1. Given that it already exists, and some people seem to like the idea, would it be better as a proper database?

Actually, even that's not quite right. Here's the real question:

1. Given that it already exists, and some people seem to like the idea, and I would like a project to learn some ruby on rails so that I can be a bit more useful in helping out on the n-lab, would it be better as a proper database?

Now, on to the other points that have been raised but which are not quite relevant to this discussion, yet are still very interesting.

Yeah, I'm not a huge fan of splitting content between the nlab and somewhere else.

I shall resist the temptation to point out the irony of putting this on the n-Forum! I do not understand this point of view at all. The n-lab is a wiki and it may come as a surprise to some but wikis are really bad at some things (if you read my comment on the cafe about them you might think that I regard them as bad at all things). My main example of how bad wikis are is the "latest changes" page. It's horrendous! But it's the best that can be done in a wiki. How much better would it be to have that as part of a forum than a wiki? And we've discussed bibliographies elsewhere, but why force references into the wiki-format? Surely it's better to have them in a proper reference database.

The key is, of course, to make everything work together. This doesn't need overgrown, overbloated software that can do everything, just that the different pieces know how to talk to each other. Figuring that out is one reason why I want to learn a little ruby on rails so that I can help figure out how to get Instiki and, say, this forum or RefBase to know about each other in a way that's easy for users to use.

But for that, I need a little project that is small and self-contained so that I can learn the basics ...

• CommentRowNumber8.
• CommentAuthorUrs
• CommentTimeAug 31st 2009

Didn't we say that we wanted to make more use of the "categeories"-feature of instiki to implement semantic information. We should seriously start doing that.

• CommentRowNumber9.
• CommentAuthorMike Shulman
• CommentTimeAug 31st 2009

You're right that since the database is being created and some people want it, the question of how useful it would be is not relevant. I agree it would have some use.

On a personal note, however, I prefer not to have to check lots of different sites in order to see everything that's going on. It's already a pain for me to check "latest changes" and the n-Forum and the n-Cafe, and it means I come late to some discussions or miss them entirely because I get lazy (or busy) and don't always look everywhere. I also don't want users to have to learn lots of different web interfaces in order to contribute.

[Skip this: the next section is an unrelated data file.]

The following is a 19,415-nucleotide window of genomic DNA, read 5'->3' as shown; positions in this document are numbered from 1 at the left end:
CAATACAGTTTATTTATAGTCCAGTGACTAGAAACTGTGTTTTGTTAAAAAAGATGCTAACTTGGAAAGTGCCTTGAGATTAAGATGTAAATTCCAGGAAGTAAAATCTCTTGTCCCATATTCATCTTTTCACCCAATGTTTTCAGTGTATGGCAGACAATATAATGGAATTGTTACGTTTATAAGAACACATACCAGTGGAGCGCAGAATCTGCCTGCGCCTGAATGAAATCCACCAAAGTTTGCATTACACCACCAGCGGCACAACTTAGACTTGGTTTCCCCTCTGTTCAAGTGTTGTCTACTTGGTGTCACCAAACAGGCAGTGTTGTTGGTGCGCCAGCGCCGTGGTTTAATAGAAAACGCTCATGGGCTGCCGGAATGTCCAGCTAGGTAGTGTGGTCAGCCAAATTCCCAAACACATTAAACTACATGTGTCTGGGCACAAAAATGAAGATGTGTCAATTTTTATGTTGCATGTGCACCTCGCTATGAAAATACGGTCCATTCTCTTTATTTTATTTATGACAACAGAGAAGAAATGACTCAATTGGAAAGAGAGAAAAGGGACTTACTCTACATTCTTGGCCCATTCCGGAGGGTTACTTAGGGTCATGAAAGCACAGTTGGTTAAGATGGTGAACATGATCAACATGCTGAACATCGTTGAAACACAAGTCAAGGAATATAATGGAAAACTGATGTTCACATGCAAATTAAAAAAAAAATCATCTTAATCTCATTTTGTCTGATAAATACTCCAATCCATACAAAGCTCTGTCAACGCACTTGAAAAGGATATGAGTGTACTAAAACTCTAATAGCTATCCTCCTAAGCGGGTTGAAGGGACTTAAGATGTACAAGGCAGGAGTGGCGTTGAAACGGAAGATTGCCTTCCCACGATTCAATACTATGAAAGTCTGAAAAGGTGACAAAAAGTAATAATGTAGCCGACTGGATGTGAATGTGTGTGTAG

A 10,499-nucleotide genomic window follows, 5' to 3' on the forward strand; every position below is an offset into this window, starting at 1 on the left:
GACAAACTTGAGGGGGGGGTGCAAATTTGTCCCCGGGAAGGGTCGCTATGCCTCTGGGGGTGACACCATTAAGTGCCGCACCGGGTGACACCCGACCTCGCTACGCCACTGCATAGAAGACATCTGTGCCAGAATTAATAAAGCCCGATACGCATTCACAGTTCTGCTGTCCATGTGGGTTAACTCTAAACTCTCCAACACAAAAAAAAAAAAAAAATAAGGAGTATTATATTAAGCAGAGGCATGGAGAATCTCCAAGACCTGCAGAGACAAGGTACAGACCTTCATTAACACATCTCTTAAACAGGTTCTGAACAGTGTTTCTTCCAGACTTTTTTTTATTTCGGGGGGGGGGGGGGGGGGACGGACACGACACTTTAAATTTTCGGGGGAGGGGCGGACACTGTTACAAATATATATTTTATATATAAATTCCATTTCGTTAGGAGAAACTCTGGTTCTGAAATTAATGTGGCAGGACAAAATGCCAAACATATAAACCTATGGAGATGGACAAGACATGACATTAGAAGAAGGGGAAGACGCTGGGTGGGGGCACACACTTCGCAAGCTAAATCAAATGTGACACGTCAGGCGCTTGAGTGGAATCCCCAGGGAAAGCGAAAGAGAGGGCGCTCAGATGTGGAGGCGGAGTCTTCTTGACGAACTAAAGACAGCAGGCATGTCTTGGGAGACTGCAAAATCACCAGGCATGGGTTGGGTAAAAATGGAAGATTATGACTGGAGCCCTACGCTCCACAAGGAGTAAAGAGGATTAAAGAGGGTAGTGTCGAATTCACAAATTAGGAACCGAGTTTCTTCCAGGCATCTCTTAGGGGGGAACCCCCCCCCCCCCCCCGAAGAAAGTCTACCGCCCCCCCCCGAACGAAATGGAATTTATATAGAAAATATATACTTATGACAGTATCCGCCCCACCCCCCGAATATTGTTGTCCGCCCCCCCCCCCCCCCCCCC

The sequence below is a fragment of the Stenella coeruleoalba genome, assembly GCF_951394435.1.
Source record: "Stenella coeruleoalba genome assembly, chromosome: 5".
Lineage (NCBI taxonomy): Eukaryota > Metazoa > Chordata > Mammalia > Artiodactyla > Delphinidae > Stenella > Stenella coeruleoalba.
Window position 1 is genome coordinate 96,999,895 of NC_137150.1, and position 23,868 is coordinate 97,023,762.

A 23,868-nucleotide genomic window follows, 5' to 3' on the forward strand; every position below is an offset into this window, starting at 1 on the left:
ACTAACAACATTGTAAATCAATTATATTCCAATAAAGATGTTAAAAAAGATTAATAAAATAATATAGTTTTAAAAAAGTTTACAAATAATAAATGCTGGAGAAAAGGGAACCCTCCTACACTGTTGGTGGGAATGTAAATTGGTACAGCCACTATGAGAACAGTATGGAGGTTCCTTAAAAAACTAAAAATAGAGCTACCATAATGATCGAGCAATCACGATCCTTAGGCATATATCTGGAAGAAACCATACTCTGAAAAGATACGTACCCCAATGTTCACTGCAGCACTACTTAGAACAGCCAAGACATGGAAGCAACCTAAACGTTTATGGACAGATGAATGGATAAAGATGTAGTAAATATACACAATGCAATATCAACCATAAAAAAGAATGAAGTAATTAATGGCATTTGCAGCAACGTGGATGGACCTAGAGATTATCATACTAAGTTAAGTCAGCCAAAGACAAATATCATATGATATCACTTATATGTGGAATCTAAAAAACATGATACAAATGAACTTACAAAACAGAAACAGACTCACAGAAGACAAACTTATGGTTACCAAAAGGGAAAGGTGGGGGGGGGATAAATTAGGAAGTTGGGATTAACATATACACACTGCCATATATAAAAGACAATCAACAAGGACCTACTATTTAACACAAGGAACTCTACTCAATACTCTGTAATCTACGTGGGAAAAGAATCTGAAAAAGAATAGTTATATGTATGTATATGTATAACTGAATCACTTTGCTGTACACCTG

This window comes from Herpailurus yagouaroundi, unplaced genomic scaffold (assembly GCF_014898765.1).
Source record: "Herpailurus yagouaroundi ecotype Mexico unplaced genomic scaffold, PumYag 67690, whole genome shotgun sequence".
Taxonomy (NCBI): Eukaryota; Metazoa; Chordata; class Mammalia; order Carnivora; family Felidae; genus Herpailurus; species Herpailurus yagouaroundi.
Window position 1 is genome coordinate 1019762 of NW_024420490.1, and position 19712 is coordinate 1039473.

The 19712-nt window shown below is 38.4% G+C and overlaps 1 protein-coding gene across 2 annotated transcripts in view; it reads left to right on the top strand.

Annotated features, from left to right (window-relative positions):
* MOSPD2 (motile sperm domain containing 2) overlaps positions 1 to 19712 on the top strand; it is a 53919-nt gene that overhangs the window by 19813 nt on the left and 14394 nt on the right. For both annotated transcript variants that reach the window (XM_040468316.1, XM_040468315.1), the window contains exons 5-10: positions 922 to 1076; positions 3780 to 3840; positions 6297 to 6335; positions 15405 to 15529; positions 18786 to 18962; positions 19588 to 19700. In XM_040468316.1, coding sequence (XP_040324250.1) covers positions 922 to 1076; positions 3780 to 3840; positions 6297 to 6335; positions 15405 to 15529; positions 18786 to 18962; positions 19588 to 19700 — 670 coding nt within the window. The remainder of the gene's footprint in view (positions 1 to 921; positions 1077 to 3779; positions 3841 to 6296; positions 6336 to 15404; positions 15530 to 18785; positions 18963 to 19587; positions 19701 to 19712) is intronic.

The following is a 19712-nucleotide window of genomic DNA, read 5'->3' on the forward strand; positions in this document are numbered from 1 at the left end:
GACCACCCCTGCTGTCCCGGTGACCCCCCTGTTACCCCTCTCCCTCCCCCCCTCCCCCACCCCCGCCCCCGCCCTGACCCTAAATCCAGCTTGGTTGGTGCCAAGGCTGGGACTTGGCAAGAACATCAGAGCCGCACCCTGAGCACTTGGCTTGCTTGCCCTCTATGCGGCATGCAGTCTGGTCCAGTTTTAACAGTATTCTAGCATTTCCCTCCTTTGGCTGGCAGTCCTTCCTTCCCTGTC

That said, I do agree that the current format is pretty bad, for a database. At present it doesn't really even deserve the term "database." However, a wiki has several advantages that it seems to me it would be hard to replicate in, say, an RDBMS. A wiki is a single easy-to-use interface, that invites contributions from everyone, with as low a bar to entry as possible. It automatically tracks changes and diffs by author, and the "database" can easily make links to whatever other pages on the nLab are relevant.

Now I realize that all of that could be replicated; you could code a nice interface to the database of categories, design the database so that it tracks changes, and implement a crosslinking feature between the nLab and the database -- all of which would require custom coding. However, suppose you've done that, and now someone comes along and wants to make a database of something else. For instance, wouldn't it be nice if Counterexamples in Topology itself were in an online searchable database? Surely there are many other things in mathematics that might benefit from more structured data. So while a specially-designed database of categories separate from the nLab would be better than what there is now, I'd rather have a system where ordinary users can create new "databases" with whatever design they want, without requiring coding RoR to be integrated with the existing system.

This is one reason I like the semantic wiki concept so much. It can store all sorts of structured information (specifically, an RDF data store, which is like an RDBMS in some ways, but more extensible) in the same place, making crosslinking and referencing easy -- and with a wiki-like backend and interface, tracking changes and making it easy to view and edit.

• CommentRowNumber10.
• CommentAuthorAndrew Stacey
• CommentTimeAug 31st 2009

I agree about the pain of checking lots of different sites, but that's why RSS and feed readers were invented. It'd be nice if "latest changes" could be converted to RSS (but actually I think it'd be better if "latest changes" were done differently, but as I said elsewhere that's a battle for another day).